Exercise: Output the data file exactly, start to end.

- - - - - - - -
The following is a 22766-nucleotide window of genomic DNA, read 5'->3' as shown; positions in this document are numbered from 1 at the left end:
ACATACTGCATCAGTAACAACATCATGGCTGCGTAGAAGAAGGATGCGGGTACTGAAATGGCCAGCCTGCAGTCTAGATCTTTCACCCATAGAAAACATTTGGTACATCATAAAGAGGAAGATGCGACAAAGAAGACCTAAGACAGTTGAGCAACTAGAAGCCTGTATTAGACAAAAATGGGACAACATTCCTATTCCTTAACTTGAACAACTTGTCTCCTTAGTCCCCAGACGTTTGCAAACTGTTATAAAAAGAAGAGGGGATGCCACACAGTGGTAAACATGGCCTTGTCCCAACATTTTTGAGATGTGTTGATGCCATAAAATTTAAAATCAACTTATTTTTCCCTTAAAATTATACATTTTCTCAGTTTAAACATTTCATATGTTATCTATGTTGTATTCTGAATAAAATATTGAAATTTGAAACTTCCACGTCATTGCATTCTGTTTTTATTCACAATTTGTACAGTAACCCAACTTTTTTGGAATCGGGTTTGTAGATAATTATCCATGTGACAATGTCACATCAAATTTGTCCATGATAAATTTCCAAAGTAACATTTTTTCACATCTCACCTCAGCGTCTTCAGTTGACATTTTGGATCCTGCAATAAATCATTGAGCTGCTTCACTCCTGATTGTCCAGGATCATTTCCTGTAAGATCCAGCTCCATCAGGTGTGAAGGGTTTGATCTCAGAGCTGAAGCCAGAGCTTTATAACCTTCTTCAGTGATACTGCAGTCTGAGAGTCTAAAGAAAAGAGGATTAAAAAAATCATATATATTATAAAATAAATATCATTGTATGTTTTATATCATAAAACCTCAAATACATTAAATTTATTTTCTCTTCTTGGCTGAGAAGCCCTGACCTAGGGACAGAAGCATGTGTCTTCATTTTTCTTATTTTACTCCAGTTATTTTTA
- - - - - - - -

The following is a 22766-nucleotide window of genomic DNA, read 5'->3' as shown; positions in this document are numbered from 1 at the left end:
ACATACTGCATCAGTAACAACATCATGGCTGCGTAGAAGAAGGATGCGGGTACTGAAATGGCCAGCCTGCAGTCTAGATCTTTCACCCATAGAAAACATTTGGTACATCATAAAGAGGAAGATGCGACAAAGAAGACCTAAGACAGTTGAGCAACTAGAAGCCTGTATTAGACAAAAATGGGACAACATTCCTATTCCTTAACTTGAACAACTTGTCTCCTTAGTCCCCAGACGTTTGCAAACTGTTATAAAAAGAAGAGGGGATGCCACACAGTGGTAAACATGGCCTTGTCCCAACATTTTTGAGATGTGTTGATGCCATAAAATTTAAAATCAACTTATTTTTCCCTTAAAATTATACATTTTCTCAGTTTAAACATTTCATATGTTATCTATGTTGTATTCTGAATAAAATATTGAAATTTGAAACTTCCACGTCATTGCATTCTGTTTTTATTCACAATTTGTACAGTAACCCAACTTTTTTGGAATCGGGTTTGTAGATAATTATCCATGTGACAATGTCACATCAAATTTGTCCATGATAAATTTCCAAAGTAACATTTTTTCACATCTCACCTCAGCGTCTTCAGTTGACATTTTGGATCCTGCAATAAATCATTGAGCTGCTTCACTCCTGATTGTCCAGGATCATTTCCTGTAAGATCCAGCTCCATCAGGTGTGAAGGGTTTGATCTCAGAGCTGAAGCCAGAGCTTTATAACCTTCTTCAGTGATACTGCAGTCTGAGAGTCTAAAGAAAAGAGGATTAAAAAAATCATATATATTATAAAATAAATATCATTGTATGTTTTATATCATAAAACCTCAAATACATTAAATTTATTTTCTCTTCTTGGCTGAGAAGCCCTGACCTAGGGACAGAAGCATGTGTCTTCATTTTTCTTATTTTACTCCAGTTATTTTTA